February 17, 2015

Season of Lent

Posted in Christianity tagged , , , , , at 10:21 pm by Staci Hart Mauney

“At once the Spirit sent him out into the wilderness, and he was in the wilderness forty days, being tempted by Satan. He was with the wild animals, and angels attended him…” (Mark 1:12-13)

Even though I grew up in church, we didn’t celebrate Ash Wednesday or Lent. Easter was always a big deal, though, especially the new clothes. In fact, in spite of having Catholic and Methodist family members, all of whom celebrate Lent, I don’t remember hearing much about Ash Wednesday or Lent until I was in my 20s. In my defense, these family members live several hundred miles away. Then, when I was in my 20s, one of my mom’s friends, who is Lutheran, introduced us to the custom of Lent.

You may have been celebrating this for years, but for those of you who are like me and are unfamiliar with the practice – or have heard of it but don’t really know what it is – Lent is the Christian season leading up to Easter. It begins on Ash Wednesday, 40 days before Easter. During Lent, many Christians prepare for Easter by observing a time of fasting, repentance, moderation, and spiritual discipline. The purpose is to reflect on Jesus and his suffering and sacrifice. Jesus spent 40 days in the desert being tempted by Satan, so Lent is the start of a period that mirrors that time in the life of many Christians (Matt. 4:1-11; Mark 1:12-13; Luke 4:1-13).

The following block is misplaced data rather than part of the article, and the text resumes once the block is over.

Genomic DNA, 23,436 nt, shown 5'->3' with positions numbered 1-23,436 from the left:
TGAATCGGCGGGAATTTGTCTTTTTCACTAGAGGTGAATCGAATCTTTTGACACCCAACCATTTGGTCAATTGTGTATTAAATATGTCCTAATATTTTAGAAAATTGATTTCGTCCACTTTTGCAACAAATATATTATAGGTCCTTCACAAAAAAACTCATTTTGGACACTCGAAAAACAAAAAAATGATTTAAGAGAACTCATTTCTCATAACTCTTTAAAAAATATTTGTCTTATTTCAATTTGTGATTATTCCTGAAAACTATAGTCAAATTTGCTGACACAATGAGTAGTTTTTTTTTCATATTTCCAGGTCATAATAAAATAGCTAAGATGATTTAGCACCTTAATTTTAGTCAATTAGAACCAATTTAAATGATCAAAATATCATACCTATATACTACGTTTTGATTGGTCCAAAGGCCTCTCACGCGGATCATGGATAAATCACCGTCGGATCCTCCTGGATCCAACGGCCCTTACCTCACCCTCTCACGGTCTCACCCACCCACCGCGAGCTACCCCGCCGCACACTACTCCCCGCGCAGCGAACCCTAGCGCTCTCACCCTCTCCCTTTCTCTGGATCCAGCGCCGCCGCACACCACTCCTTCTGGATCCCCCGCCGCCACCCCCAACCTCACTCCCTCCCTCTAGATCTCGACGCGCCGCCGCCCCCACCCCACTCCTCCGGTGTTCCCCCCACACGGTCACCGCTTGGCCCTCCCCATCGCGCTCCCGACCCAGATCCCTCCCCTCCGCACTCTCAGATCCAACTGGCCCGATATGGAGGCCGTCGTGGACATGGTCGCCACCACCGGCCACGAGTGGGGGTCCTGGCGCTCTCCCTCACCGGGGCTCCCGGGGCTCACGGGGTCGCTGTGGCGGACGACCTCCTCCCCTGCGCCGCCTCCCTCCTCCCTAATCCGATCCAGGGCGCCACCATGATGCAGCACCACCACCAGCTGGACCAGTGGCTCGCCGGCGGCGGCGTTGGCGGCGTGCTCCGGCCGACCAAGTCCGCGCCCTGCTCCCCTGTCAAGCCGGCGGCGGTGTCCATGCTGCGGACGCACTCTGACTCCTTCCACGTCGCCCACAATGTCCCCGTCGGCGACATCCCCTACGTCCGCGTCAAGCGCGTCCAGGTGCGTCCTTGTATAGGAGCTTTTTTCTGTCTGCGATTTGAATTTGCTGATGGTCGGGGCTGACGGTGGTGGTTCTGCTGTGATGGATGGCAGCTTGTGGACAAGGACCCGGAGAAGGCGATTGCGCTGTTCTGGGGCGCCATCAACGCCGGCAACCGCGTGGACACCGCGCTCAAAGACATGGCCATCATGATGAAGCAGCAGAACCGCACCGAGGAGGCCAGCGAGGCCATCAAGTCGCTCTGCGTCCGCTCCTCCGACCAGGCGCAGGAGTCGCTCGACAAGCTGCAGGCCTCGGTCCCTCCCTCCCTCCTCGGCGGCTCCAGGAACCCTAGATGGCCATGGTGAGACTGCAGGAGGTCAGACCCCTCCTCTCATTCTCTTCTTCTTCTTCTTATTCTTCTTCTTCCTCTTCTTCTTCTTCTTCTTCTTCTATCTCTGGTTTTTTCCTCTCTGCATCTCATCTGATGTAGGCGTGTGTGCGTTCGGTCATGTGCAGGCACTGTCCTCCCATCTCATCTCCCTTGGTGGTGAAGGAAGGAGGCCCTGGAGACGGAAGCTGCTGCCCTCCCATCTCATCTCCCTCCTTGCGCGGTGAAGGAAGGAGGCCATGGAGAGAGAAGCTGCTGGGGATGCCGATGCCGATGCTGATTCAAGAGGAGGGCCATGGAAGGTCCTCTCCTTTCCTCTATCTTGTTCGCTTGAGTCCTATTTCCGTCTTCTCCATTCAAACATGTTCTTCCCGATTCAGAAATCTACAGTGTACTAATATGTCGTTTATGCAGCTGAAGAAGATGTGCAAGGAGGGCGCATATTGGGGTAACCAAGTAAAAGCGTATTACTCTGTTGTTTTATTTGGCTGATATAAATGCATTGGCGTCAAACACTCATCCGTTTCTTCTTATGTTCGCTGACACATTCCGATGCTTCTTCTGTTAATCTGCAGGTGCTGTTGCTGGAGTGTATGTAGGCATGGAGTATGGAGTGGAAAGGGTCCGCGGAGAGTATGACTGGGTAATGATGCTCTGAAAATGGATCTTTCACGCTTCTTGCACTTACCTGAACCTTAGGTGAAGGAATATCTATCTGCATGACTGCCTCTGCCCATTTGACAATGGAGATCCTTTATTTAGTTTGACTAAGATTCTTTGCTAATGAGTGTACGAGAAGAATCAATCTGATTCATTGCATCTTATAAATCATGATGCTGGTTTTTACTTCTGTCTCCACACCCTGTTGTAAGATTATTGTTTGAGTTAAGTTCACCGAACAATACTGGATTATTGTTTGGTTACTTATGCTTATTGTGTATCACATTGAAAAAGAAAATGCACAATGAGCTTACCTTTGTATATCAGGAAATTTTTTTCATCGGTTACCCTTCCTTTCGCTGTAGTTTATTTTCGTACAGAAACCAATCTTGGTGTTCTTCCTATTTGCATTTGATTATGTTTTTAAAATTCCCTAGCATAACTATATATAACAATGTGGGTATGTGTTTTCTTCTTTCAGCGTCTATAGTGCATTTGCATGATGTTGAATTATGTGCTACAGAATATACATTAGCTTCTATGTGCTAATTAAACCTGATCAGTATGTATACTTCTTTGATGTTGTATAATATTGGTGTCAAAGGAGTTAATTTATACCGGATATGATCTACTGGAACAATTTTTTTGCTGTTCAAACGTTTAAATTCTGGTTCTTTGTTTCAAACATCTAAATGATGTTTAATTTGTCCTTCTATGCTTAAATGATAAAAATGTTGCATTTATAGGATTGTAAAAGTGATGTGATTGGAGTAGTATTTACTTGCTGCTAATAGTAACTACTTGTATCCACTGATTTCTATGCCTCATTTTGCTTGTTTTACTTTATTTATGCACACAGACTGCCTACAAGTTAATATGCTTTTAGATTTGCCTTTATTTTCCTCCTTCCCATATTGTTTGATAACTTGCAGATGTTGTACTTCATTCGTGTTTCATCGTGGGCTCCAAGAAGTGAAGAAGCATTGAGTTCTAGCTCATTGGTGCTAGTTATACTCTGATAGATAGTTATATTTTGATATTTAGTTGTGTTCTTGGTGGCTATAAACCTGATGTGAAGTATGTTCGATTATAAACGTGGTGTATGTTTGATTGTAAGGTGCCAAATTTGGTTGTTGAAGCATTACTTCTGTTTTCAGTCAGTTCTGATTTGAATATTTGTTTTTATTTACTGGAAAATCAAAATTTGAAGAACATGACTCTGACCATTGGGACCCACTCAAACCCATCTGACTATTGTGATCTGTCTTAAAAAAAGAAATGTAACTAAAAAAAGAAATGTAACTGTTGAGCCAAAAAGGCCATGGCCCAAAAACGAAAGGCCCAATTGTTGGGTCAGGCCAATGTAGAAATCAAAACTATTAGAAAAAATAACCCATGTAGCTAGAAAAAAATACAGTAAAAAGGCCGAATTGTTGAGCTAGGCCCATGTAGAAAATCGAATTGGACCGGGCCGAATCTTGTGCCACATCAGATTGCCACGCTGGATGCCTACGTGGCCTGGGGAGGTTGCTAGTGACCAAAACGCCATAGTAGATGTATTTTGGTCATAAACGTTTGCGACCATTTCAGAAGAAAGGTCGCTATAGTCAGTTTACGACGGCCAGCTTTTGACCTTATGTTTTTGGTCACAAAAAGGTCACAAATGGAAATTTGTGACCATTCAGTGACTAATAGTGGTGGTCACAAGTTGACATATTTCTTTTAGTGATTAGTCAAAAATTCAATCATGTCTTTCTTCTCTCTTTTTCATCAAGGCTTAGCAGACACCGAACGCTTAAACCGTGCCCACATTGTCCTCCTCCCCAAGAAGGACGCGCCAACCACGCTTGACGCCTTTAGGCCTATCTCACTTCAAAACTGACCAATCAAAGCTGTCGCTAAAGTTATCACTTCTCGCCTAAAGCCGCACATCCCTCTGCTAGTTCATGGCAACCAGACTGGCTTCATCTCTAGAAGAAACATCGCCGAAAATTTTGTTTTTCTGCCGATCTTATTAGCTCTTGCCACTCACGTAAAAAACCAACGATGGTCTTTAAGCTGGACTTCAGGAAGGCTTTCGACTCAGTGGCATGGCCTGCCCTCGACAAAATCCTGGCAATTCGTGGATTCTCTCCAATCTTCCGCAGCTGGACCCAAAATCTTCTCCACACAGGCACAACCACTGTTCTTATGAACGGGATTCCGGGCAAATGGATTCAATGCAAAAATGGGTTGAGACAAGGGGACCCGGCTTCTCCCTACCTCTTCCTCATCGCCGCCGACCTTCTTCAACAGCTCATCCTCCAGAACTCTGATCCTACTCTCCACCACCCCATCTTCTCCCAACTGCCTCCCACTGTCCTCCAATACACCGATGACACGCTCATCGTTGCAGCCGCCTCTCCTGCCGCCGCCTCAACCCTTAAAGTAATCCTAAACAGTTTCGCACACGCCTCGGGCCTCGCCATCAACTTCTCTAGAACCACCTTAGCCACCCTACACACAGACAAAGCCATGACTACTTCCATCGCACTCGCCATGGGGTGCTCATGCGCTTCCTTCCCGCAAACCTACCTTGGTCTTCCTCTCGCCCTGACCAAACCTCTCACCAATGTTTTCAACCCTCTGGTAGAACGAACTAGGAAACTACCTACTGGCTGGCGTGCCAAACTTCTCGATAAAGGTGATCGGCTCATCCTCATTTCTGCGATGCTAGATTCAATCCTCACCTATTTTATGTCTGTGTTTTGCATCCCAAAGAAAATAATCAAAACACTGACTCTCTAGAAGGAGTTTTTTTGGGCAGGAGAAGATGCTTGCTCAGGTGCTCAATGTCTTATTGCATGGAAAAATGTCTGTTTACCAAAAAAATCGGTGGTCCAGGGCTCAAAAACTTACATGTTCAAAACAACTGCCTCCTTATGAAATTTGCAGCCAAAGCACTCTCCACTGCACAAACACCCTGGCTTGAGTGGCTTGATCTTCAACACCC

At my Baptist church a few years ago, we celebrated Lent. It was strictly voluntary, and it was the first time I had attended a church that participated. Each of us gave up something – I think I gave up chocolate or something else that I enjoyed eating. While the Bible does not mention Ash Wednesday or Lent, it does mention the practice of repentance and the custom of mourning with ashes (2 Sam. 13:19; Est. 4:1; Job 2:8; Dan. 9:3; and Matt. 11:21). While the practice of repentance and spiritual discipline is something that Christians should do anyway, the season of Lent allows Christians to do this as a collective, providing support and encouragement for one another as we look toward the second coming of Jesus Christ with great anticipation and hope.

Prayer: Dear Lord, please forgive us our sins and give us strength for the days ahead as we practice moderation in all things, looking toward the great celebration that your resurrection brings! In Jesus’ name, Amen.

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